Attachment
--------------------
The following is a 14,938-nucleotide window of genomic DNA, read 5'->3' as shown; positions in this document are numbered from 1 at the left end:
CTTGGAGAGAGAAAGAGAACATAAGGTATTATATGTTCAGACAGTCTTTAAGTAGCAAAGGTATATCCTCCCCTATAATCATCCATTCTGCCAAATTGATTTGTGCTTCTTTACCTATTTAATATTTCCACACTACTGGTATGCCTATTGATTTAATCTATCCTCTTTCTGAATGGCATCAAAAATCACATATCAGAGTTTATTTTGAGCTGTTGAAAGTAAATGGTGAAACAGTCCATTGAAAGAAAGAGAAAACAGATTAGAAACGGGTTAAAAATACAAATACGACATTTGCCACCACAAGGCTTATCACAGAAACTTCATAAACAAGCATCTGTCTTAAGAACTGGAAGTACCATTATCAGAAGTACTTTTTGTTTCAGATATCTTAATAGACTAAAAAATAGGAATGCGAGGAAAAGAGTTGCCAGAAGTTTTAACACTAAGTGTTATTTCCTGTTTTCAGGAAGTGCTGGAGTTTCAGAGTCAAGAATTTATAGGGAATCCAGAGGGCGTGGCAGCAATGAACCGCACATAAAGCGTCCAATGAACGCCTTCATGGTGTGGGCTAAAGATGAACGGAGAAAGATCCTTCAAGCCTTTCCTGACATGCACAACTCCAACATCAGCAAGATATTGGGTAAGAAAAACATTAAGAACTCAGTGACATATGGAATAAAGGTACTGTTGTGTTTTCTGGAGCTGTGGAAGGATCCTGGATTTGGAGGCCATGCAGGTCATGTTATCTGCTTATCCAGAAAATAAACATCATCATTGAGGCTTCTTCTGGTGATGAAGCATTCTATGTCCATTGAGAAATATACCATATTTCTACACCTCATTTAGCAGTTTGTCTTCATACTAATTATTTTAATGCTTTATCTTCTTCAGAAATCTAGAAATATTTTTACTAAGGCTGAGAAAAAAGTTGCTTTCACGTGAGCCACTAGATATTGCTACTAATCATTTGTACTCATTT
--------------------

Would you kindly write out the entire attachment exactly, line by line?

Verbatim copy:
The following is a 14,938-nucleotide window of genomic DNA, read 5'->3' as shown; positions in this document are numbered from 1 at the left end:
CTTGGAGAGAGAAAGAGAACATAAGGTATTATATGTTCAGACAGTCTTTAAGTAGCAAAGGTATATCCTCCCCTATAATCATCCATTCTGCCAAATTGATTTGTGCTTCTTTACCTATTTAATATTTCCACACTACTGGTATGCCTATTGATTTAATCTATCCTCTTTCTGAATGGCATCAAAAATCACATATCAGAGTTTATTTTGAGCTGTTGAAAGTAAATGGTGAAACAGTCCATTGAAAGAAAGAGAAAACAGATTAGAAACGGGTTAAAAATACAAATACGACATTTGCCACCACAAGGCTTATCACAGAAACTTCATAAACAAGCATCTGTCTTAAGAACTGGAAGTACCATTATCAGAAGTACTTTTTGTTTCAGATATCTTAATAGACTAAAAAATAGGAATGCGAGGAAAAGAGTTGCCAGAAGTTTTAACACTAAGTGTTATTTCCTGTTTTCAGGAAGTGCTGGAGTTTCAGAGTCAAGAATTTATAGGGAATCCAGAGGGCGTGGCAGCAATGAACCGCACATAAAGCGTCCAATGAACGCCTTCATGGTGTGGGCTAAAGATGAACGGAGAAAGATCCTTCAAGCCTTTCCTGACATGCACAACTCCAACATCAGCAAGATATTGGGTAAGAAAAACATTAAGAACTCAGTGACATATGGAATAAAGGTACTGTTGTGTTTTCTGGAGCTGTGGAAGGATCCTGGATTTGGAGGCCATGCAGGTCATGTTATCTGCTTATCCAGAAAATAAACATCATCATTGAGGCTTCTTCTGGTGATGAAGCATTCTATGTCCATTGAGAAATATACCATATTTCTACACCTCATTTAGCAGTTTGTCTTCATACTAATTATTTTAATGCTTTATCTTCTTCAGAAATCTAGAAATATTTTTACTAAGGCTGAGAAAAAAGTTGCTTTCACGTGAGCCACTAGATATTGCTACTAATCATTTGTACTCATTT